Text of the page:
Worried about the economy
Rallying on mild inflation one day, slumping on weak growth the next, markets are on a roller coaster as investors try to guess how things will play out.
NEW YORK (CNNMoney.com) -- Buckle up, investors. The economy could be in for a rough landing. Or not.
Surging on signs of weaker inflation, slumping on hints of slower growth, one thing is clear: the stock market is freaked out about the economy, and not even this month's interest rate pause by the Federal Reserve may be able to ease the concerns.
Last week, the Nasdaq jumped more than 5 percent - its best five-day run since May 2003 - on a sell-off in oil prices and a pair of mild inflation reads.
Why? Because the reports must mean that inflation is waning, like the Fed said it eventually would. And that must mean the economy is headed for a so-called soft landing. What a relief.
On Wednesday, stocks withered after a read on existing home sales showed a steeper than expected slide in July. And on Thursday, stocks floundered after a new home sales report showed a similar setback.
Why? Because if the housing market is collapsing at a faster pace than has been anticipated, that's going to slow the economy too much. Uh oh. Maybe the Fed tightened monetary policy so much it has nudged the economy into a recession.
But neither scenario is a reality. Yet. It's just too early for stock investors and for the central bank to tell.
On a day-to-day level, that means Wall Street is particularly sensitive to economic news and movements in the oil market, said Peter Dunay, investment strategist at Leeb Capital.
The perception becomes that "if the daily numbers are lousy, we are in a bear market," said Dunay. "If the numbers are good, we're in a bull market."
At the same time, he said, stocks have fluctuated for most of the year between roughly 1250 and 1325 on the S&P 500. So the swinging of bullish-to-bearish sentiment has had to play out within a very narrow range.
Whether stocks can break out of that band by the end of the year is questionable, Dunay said, noting that "we're two-thirds of the way through the year and the S&P 500 is up less than 4 percent."
Scale back on stocks?
First American Funds recently cut its equity exposure to "neutral" from "overweight," saying it sees a weakening environment for stocks through the rest of the year.
Among the reasons for the likely downturn, Keith Hembre, First American's chief economist, pointed to the disconnect between market expectations that the Fed is done raising rates and analyst expectations that the S&P 500 will still post double-digit earnings growth this year.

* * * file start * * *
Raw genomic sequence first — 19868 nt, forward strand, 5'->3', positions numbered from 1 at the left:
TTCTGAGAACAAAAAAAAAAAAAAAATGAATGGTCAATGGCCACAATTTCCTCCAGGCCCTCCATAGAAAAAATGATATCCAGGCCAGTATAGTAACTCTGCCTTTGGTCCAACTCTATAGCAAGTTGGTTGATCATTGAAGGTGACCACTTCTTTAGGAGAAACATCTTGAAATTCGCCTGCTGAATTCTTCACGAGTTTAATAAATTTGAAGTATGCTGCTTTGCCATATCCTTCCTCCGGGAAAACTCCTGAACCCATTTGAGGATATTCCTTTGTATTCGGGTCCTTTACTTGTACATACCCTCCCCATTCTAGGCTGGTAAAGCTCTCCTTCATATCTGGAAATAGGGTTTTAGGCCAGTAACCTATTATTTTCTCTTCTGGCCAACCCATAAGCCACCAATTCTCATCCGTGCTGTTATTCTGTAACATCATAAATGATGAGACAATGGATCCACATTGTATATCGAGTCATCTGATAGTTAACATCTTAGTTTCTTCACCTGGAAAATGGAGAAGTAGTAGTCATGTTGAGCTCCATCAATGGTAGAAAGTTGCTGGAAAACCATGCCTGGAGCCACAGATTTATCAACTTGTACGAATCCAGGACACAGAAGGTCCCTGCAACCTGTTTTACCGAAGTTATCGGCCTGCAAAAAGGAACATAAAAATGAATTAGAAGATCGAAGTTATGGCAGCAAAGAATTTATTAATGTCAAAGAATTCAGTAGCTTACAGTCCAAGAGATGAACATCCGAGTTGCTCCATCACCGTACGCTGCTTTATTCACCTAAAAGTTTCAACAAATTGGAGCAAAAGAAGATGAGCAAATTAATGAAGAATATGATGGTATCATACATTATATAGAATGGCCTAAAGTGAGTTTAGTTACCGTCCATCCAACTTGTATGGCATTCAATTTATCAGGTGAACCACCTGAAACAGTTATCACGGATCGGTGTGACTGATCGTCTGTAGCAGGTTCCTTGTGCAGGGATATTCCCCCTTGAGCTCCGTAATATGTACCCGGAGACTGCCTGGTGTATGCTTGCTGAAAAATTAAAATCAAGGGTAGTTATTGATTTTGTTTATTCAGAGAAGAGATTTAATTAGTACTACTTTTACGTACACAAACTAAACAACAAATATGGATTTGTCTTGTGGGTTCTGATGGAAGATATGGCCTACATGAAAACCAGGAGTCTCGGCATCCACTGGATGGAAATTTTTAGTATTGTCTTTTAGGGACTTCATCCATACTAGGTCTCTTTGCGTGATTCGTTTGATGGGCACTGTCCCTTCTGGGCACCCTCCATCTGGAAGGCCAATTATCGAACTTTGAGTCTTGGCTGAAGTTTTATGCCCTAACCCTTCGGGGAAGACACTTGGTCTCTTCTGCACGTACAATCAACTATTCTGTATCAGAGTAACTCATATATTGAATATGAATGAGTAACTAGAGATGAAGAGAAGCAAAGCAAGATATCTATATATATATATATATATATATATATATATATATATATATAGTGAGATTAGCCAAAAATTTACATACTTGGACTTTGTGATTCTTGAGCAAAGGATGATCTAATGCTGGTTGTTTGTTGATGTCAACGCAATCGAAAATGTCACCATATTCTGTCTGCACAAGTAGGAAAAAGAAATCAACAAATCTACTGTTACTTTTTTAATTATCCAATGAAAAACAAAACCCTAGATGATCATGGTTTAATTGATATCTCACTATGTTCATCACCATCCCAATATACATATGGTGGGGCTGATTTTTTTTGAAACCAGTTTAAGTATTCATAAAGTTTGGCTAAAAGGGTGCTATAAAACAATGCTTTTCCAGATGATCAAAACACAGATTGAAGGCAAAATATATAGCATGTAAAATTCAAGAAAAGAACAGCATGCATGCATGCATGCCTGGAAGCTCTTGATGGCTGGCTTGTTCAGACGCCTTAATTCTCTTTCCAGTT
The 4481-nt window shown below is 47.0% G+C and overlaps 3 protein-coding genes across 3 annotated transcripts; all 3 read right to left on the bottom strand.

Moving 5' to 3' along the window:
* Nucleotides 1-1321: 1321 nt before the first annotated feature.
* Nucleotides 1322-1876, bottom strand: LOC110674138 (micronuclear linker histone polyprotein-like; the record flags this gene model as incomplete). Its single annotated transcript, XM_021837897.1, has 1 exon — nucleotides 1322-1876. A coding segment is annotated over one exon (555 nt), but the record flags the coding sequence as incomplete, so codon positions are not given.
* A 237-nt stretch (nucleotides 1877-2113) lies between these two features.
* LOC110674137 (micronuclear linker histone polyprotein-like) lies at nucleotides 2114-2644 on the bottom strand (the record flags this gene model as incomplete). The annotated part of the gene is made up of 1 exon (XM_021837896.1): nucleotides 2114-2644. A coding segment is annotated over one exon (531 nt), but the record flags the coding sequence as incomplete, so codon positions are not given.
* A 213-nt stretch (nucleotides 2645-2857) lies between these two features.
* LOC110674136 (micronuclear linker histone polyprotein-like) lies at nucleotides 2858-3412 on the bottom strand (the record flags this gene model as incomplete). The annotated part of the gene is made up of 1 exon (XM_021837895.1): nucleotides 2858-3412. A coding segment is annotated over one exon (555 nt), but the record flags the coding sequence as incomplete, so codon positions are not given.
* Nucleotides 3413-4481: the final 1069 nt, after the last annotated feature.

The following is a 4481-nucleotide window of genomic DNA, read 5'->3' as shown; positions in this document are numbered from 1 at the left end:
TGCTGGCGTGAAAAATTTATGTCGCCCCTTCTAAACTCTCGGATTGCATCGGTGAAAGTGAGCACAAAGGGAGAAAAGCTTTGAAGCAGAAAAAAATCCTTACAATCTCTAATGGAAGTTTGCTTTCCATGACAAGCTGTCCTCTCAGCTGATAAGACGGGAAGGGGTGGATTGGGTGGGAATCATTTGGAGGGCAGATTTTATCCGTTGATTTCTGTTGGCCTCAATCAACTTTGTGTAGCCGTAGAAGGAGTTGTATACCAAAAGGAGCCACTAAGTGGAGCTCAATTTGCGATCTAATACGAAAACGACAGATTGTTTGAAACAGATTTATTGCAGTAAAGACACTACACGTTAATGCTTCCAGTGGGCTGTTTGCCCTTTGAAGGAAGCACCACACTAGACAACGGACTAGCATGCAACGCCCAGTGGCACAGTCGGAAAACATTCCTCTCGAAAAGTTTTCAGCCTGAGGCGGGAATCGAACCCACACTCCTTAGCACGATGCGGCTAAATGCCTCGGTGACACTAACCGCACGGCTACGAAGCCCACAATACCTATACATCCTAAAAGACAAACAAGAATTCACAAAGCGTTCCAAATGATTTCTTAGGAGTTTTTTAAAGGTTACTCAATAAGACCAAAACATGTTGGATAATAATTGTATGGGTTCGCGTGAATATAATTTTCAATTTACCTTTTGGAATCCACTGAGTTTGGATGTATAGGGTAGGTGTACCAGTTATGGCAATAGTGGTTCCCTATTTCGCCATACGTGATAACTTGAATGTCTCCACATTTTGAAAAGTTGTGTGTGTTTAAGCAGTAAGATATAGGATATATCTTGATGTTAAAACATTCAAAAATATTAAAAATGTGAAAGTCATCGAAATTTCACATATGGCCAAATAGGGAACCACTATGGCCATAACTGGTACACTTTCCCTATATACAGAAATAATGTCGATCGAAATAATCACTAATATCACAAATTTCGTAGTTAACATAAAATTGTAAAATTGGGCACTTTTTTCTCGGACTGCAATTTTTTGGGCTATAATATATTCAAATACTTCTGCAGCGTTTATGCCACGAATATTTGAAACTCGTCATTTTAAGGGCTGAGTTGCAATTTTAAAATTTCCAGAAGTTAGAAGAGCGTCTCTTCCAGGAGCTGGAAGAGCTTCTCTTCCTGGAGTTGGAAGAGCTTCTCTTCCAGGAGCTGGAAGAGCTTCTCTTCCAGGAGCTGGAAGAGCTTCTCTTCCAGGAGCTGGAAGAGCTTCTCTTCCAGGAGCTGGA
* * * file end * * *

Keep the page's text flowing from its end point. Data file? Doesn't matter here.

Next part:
"The environment in which you see earnings growth at that level is not consistent with the Fed keeping rates steady or lowering rates," Hembre said.
"One has to give, either the earnings or the Fed," he added. "We think it will be the earnings, but neither is good for stock markets."
Wal-Mart Stores, Toll Brothers and Dell are among the companies that have already warned about slowing earnings in the months ahead.
Other developments Hembre said are bound to drag on stocks: nagging concerns about geopolitical events and their impact on oil prices; seasonal factors that make the fall months tough for bulls; the possibility of the traditionally big-business-friendly Republican Party losing one or both houses in Congress; and the cyclical economic risks that typically follow a period of Fed tightening.
"Over the next six months, the economy will probably slow, earnings may disappoint and stocks may get clobbered," said Steven Goldman, market strategist at Weeden & Co.
He said that some investors may want to shift their holdings into cash or other assets, but others may just want to make standard defensive play, such as putting money "into the most liquid, multi-national names they can."
He said this would be a standard defensive move at this point in the economic and interest rate cycle.
Donald Selkin, director of research at Joseph Stevens, said that he's not sure that stocks are in for such a ragged ride, pointing out that all three major gauges already saw steep declines following the April and May highs.
Since then, stocks have bounced back and could just stall out through the rest of the year, even amid all the broader contingencies.
"I think we'll go sideways to slightly up for the next couple of months and then late in the fourth-quarter we could maybe see the traditional rally," Selkin said, referring to the historical tendency for stocks to advance in November and December.